Economics at your fingertips  

The impact of spousal bereavement on hospitalisations: Evidence from the Scottish Longitudinal Study

Fu‐Min Tseng, Dennis Petrie (), Shaolin Wang, Colin Macduff and Audrey I. Stephen

Health Economics, 2018, vol. 27, issue 2, e120-e138

Abstract: This paper estimates the impact of spousal bereavement on hospital inpatient use for the surviving bereaved by following the experience of 94,272 married Scottish individuals from 1991 until 2009 using a difference‐in‐difference model. We also consider the sample selection issues related to differences in survival between the bereaved and non‐bereaved using a simple Cox Proportional‐Hazard model. Before conducting these estimations, propensity score approaches are used to re‐weight the non‐bereaved to generate a more random‐like comparison sample for the bereaved. We find that those bereaved who survive are both more likely to be admitted and to stay longer in hospital than a comparable non‐bereaved cohort. Bereavement is estimated to induce on average an extra 0.24 (95% CI [0.15, 0.33]) hospital inpatient days per year. Similar to previous studies, we estimate the bereaved have a 19.2% (95% CI [12.5%, 26.3%]) higher mortality rate than the comparable non‐bereaved cohort.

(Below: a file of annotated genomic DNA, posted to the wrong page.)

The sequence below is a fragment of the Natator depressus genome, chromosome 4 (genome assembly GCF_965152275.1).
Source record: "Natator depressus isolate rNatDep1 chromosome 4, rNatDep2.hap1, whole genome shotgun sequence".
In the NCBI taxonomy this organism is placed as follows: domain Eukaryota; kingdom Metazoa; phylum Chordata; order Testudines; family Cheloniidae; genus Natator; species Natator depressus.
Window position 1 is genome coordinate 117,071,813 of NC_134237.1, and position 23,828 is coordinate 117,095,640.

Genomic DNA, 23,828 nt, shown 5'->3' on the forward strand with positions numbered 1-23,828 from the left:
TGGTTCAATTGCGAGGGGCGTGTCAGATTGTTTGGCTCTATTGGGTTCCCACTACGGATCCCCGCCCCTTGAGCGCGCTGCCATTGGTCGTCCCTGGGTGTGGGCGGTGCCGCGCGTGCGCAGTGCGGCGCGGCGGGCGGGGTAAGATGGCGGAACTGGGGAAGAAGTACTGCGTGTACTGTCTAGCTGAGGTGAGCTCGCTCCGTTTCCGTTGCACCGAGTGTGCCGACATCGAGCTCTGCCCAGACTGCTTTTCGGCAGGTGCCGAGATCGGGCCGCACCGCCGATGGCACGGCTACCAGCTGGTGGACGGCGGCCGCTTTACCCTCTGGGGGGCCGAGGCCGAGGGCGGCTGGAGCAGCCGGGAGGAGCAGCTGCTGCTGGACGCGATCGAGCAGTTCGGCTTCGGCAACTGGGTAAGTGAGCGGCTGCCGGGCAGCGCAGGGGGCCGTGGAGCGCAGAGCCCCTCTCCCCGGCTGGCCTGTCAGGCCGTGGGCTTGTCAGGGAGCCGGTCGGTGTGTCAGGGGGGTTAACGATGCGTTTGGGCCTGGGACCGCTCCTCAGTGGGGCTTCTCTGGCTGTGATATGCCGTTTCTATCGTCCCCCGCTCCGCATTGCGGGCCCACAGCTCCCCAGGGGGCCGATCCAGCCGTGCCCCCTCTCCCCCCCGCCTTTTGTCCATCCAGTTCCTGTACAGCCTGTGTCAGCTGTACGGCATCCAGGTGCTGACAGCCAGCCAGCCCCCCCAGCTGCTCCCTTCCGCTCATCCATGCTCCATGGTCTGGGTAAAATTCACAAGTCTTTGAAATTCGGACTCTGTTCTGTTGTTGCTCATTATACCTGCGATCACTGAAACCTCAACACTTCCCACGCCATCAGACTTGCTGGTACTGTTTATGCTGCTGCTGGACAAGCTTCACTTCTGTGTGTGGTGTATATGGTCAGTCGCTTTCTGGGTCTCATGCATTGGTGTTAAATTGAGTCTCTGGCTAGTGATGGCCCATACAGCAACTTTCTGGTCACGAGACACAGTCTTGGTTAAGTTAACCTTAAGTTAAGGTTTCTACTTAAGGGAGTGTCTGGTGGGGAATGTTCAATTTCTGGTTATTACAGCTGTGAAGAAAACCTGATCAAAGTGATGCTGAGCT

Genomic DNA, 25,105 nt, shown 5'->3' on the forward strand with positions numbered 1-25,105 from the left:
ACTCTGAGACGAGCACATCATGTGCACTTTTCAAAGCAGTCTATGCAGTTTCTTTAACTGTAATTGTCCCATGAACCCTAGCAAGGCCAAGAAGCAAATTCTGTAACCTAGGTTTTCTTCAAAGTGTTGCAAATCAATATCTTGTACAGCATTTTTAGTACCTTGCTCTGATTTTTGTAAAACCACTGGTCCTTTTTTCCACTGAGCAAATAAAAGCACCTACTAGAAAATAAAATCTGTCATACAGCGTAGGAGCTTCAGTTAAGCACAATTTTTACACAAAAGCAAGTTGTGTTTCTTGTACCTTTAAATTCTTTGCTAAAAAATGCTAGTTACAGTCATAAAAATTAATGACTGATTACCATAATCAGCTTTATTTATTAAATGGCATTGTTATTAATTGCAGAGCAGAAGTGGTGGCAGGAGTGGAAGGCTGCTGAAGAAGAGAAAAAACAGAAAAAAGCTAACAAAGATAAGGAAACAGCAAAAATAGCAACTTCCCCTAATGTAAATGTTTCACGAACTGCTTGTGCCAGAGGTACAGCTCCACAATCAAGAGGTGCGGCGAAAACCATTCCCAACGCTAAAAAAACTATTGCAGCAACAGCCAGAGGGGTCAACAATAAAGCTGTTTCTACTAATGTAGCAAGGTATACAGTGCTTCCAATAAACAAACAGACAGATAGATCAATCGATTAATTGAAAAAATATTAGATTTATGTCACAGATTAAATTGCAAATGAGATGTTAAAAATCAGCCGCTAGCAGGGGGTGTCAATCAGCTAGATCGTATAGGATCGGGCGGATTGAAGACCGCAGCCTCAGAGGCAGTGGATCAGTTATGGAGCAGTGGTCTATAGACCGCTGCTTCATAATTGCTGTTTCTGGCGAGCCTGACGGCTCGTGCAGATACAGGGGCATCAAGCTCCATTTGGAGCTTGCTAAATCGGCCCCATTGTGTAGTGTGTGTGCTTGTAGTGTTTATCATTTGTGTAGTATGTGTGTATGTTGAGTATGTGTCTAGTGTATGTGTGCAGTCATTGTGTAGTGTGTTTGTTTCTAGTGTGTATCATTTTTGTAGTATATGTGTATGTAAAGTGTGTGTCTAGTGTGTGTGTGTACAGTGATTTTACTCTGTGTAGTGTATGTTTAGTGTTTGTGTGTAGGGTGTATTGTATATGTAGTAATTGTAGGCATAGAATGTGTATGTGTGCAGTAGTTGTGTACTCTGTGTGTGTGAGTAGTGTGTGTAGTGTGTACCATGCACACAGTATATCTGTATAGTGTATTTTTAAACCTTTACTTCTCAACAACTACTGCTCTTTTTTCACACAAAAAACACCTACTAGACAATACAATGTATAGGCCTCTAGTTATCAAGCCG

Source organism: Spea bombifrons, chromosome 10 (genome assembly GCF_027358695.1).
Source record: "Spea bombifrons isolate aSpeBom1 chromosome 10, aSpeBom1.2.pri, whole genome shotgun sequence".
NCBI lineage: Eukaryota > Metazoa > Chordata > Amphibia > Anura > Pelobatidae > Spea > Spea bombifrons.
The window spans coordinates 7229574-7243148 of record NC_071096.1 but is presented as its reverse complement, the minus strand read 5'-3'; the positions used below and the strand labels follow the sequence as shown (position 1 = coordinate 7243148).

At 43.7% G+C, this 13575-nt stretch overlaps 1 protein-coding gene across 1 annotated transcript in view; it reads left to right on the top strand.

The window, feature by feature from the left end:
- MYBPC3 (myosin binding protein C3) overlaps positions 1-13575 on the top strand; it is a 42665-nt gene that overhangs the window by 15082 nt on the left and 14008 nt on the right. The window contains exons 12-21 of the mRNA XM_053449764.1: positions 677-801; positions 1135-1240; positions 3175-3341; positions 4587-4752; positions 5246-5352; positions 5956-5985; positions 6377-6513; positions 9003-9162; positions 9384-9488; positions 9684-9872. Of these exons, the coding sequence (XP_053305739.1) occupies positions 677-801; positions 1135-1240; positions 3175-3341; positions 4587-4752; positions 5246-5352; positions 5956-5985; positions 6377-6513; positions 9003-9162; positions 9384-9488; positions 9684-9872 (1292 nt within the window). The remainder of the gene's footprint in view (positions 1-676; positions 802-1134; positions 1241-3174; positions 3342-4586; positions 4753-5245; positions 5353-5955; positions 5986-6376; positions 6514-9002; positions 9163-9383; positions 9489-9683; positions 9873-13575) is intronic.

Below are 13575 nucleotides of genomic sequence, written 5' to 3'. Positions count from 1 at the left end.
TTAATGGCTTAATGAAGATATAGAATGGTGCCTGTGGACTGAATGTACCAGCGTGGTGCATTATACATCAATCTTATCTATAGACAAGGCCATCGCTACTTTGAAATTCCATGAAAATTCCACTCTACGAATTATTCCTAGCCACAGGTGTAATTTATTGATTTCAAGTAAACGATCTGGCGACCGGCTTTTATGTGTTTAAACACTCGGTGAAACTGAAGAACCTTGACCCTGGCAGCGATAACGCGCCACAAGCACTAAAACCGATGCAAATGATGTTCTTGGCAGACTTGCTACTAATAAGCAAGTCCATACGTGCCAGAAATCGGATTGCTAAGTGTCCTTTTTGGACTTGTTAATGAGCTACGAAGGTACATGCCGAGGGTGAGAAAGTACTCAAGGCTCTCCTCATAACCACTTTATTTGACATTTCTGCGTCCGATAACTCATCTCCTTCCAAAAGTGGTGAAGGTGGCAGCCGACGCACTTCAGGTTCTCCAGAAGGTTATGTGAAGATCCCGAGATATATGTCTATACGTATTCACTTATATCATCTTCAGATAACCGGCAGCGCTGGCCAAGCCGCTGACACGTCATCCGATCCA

Date: 2018
References: View references in EconPapers View complete reference list from CitEc
Citations: View citations in EconPapers (7) Track citations by RSS feed

Downloads: (external link)

Related works:
This item may be available elsewhere in EconPapers: Search for items with the same title.

Export reference: BibTeX RIS (EndNote, ProCite, RefMan) HTML/Text

Persistent link:

Access Statistics for this article

Health Economics is currently edited by Alan Maynard, John Hutton and Andrew Jones

More articles in Health Economics from John Wiley & Sons, Ltd.
Bibliographic data for series maintained by Wiley Content Delivery ().

Page updated 2022-05-10
Handle: RePEc:wly:hlthec:v:27:y:2018:i:2:p:e120-e138